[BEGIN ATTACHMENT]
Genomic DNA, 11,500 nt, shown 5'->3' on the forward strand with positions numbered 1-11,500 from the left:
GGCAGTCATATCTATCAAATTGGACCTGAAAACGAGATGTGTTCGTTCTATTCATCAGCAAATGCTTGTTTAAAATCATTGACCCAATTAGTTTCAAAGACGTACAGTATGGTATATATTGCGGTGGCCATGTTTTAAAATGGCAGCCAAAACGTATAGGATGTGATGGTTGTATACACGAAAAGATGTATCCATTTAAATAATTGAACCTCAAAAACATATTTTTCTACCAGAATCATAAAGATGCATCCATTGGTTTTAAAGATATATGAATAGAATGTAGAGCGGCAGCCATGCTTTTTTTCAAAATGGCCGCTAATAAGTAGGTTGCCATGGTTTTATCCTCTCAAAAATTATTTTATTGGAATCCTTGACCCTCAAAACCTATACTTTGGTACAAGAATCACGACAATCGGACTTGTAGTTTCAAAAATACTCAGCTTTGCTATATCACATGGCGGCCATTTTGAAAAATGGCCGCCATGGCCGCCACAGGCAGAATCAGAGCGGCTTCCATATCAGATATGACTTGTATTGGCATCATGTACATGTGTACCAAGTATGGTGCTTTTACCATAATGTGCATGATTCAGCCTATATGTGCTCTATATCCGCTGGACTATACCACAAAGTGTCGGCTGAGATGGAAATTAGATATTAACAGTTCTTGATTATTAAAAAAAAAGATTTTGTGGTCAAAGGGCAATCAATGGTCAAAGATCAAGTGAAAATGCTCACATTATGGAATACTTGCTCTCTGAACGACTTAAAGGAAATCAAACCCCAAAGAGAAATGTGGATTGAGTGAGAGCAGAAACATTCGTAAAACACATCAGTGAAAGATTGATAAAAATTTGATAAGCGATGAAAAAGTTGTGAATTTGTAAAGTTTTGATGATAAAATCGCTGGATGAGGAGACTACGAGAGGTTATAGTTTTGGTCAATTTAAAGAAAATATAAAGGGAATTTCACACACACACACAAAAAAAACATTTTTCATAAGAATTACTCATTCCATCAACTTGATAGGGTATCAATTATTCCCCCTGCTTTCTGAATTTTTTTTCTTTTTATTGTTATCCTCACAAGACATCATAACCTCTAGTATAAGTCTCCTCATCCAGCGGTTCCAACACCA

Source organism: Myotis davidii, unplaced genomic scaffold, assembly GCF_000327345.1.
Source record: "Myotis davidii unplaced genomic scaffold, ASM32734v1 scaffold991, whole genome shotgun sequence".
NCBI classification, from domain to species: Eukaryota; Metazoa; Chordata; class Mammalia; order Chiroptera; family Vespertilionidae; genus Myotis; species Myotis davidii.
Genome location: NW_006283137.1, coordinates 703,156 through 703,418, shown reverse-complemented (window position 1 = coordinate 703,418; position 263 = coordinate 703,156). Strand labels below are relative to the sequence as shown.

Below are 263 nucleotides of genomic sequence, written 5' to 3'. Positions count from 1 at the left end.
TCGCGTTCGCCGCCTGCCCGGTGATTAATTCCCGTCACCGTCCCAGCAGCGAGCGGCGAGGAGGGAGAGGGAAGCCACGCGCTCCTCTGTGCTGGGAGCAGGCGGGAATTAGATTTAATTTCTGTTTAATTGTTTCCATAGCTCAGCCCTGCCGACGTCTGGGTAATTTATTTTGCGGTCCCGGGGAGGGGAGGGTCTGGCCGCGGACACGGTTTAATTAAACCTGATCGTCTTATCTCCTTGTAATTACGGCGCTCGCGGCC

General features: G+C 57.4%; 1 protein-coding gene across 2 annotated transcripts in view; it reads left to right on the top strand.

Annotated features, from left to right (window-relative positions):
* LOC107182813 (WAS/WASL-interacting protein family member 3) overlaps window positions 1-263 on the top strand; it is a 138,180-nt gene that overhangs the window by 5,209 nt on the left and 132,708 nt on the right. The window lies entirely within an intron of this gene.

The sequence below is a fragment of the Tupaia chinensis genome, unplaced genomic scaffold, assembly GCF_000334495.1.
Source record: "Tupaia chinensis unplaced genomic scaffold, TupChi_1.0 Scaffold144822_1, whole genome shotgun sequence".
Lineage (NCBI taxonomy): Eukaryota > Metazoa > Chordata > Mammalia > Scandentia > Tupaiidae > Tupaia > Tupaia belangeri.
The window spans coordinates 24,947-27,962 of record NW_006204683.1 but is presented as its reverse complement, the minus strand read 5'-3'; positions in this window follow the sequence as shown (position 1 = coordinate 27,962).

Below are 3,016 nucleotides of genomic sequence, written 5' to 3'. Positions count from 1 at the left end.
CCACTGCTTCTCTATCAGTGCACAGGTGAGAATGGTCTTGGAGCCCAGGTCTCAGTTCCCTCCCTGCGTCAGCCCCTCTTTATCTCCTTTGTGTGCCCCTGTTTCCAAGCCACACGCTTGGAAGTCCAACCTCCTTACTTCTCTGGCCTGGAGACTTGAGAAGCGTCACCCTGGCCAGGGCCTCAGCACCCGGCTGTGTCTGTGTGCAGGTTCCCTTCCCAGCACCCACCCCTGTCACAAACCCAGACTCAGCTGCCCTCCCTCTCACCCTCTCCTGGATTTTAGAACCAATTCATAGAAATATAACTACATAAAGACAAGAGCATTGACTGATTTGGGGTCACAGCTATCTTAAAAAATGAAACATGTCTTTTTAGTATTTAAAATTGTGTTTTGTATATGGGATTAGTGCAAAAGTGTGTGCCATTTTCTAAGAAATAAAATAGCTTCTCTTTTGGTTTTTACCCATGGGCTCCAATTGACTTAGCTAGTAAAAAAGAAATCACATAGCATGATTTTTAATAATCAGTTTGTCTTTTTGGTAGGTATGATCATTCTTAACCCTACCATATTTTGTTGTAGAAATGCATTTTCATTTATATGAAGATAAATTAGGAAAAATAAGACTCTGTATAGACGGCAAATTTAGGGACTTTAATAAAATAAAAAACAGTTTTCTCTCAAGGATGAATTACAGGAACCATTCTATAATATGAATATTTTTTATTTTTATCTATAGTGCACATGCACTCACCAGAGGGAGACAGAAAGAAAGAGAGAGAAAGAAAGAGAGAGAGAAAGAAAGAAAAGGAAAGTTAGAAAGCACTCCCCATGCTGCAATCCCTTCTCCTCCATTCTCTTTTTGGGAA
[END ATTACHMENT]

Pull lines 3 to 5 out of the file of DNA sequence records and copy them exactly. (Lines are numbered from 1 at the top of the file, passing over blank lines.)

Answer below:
Source organism: Myotis davidii, unplaced genomic scaffold, assembly GCF_000327345.1.
Source record: "Myotis davidii unplaced genomic scaffold, ASM32734v1 scaffold991, whole genome shotgun sequence".
NCBI classification, from domain to species: Eukaryota; Metazoa; Chordata; class Mammalia; order Chiroptera; family Vespertilionidae; genus Myotis; species Myotis davidii.